Tips for Getting Through a Divorce With the Right Lawyer

Injured At Your Company's Holiday Party? Can You File For Workers' Compensation Coverage?

The end of the calendar year can bring a number of parties and events, including the workplace holiday party -- from a lunch affair to a booze-fueled event that lasts until the wee hours of the morning. While attendance at these workplace parties may be expected (or even required), as some employees have learned, injuries suffered during these parties may not fall under the workers' compensation umbrella. When can you submit a workers' compensation claim for injuries suffered at a workplace party? If workers' compensation doesn't provide any recourse, what are your other options? Read on to learn more about how holiday parties are treated under workers' compensation law.

When can holiday parties be covered by an employer's workers' compensation policy?

The question of whether workers' compensation coverage applies in a specific situation can largely depend on factors like state workers' compensation laws, the provisions contained within the employer's workers' compensation policy, and even the instructions employees were given. For example, in a state that prioritizes worker protection and a situation in which the employer made attendance at an after-hours holiday party mandatory, it's possible that workers' compensation coverage could apply to injuries suffered during this party; however, in a state with more limited workers' compensation protections and a party that's billed as optional, it's much tougher to make a case for workers' compensation coverage. 

In North Carolina, a court recently held that an employee who broke her wrist in a fall outside an office holiday party could not recover workers' compensation benefits. In denying this claim, the court looked at six separate factors that, when taken together, could point to whether a specific injury was covered or non-covered. These factors include:

  • Whether the employer sponsored the event
  • Whether attendance was voluntary or mandatory
  • Whether there was encouragement to attend (for example, by taking a record of attendance, paying employees their regular hourly rate for attending the event, or requiring the employee to work his or her normal shift in lieu of the event (if it takes place during work hours)
  • Whether the employer "substantially" financed the event
  • Whether the employees regarded the party as an employment benefit (for example, if bonuses were handed out at the party)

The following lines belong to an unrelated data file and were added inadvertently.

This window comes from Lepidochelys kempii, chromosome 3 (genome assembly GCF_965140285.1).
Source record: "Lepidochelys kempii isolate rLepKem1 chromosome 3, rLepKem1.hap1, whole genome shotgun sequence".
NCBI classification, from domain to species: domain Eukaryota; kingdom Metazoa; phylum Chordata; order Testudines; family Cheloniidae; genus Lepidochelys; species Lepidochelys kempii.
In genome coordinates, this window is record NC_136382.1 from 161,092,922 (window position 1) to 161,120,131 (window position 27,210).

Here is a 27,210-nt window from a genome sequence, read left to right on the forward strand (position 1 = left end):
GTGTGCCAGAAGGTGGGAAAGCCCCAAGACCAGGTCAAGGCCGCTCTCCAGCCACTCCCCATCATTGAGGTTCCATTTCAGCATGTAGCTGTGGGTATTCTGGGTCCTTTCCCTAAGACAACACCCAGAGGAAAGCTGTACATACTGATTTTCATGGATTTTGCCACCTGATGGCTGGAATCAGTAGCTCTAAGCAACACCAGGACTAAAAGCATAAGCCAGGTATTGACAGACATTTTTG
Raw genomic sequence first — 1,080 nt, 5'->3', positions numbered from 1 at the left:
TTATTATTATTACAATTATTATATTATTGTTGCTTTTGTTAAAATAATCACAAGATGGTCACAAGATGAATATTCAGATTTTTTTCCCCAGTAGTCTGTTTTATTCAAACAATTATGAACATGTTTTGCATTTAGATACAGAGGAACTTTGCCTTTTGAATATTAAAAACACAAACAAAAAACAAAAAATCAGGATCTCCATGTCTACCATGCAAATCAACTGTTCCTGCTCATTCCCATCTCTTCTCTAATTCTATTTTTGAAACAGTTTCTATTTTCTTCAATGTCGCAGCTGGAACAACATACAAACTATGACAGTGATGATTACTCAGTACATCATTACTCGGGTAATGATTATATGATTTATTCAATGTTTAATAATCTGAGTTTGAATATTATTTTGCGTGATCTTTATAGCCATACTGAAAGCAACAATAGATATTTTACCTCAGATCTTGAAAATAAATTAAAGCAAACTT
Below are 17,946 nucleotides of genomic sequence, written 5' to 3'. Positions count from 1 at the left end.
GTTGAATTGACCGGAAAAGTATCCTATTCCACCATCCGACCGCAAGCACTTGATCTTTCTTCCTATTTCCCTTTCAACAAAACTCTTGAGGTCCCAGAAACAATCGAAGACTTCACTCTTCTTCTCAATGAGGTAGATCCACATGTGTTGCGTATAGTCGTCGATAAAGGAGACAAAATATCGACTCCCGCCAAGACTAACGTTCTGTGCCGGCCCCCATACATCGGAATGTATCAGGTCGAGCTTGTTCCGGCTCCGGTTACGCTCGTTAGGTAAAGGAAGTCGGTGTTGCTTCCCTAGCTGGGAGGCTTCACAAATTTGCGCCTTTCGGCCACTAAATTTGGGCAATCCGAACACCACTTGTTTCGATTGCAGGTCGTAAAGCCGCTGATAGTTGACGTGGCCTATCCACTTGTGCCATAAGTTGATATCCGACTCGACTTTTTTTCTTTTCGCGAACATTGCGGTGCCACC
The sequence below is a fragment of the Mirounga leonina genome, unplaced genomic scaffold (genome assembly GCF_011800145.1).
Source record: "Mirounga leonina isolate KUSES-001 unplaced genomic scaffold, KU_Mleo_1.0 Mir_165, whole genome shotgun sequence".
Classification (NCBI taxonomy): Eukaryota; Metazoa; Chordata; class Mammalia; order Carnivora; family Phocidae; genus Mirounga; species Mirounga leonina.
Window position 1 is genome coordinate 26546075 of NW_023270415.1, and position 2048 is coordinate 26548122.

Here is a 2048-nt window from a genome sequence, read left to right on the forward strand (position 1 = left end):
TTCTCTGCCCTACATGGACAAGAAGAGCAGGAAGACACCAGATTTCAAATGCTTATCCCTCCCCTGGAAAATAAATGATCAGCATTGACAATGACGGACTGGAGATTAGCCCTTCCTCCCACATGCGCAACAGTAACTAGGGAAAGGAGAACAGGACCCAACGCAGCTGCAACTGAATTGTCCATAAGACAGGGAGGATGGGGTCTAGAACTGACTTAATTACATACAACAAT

• Whether the employer benefited from the event at least as much as (or more than) employees

In general, the more an event is made mandatory and designed to benefit the employer, the more likely it is to fall under the workers' compensation umbrella; meanwhile, optional events that are primarily planned by coworkers (rather than company representatives) and benefit all parties equally may be deemed voluntary enough to exclude them from workers' compensation coverage. 

What are your other options if you're injured at a workplace holiday party?

Even if you find that your employer's workers' compensation policy doesn't cover the injuries you've suffered, you may have legal recourse against the person (or people) responsible by filing a personal injury lawsuit. For example, if you were struck and injured by an intoxicated coworker, you may be able to sue the coworker or even the person who provided him or her with alcohol (especially if he or she should have been cut off from service a few drinks before the accident). If you fell on ice outside the venue, you could have a claim against the venue owner (if ice removal is the building owner's responsibility) or even the city.

In other cases, you may even be able to file a lawsuit against your employer outside the workers' compensation context, especially if you can show that your employer knew (or should have known) that certain situations could end in injury. You may want to consult a workers' compensation lawyer or personal injury attorney to determine what options are available to you.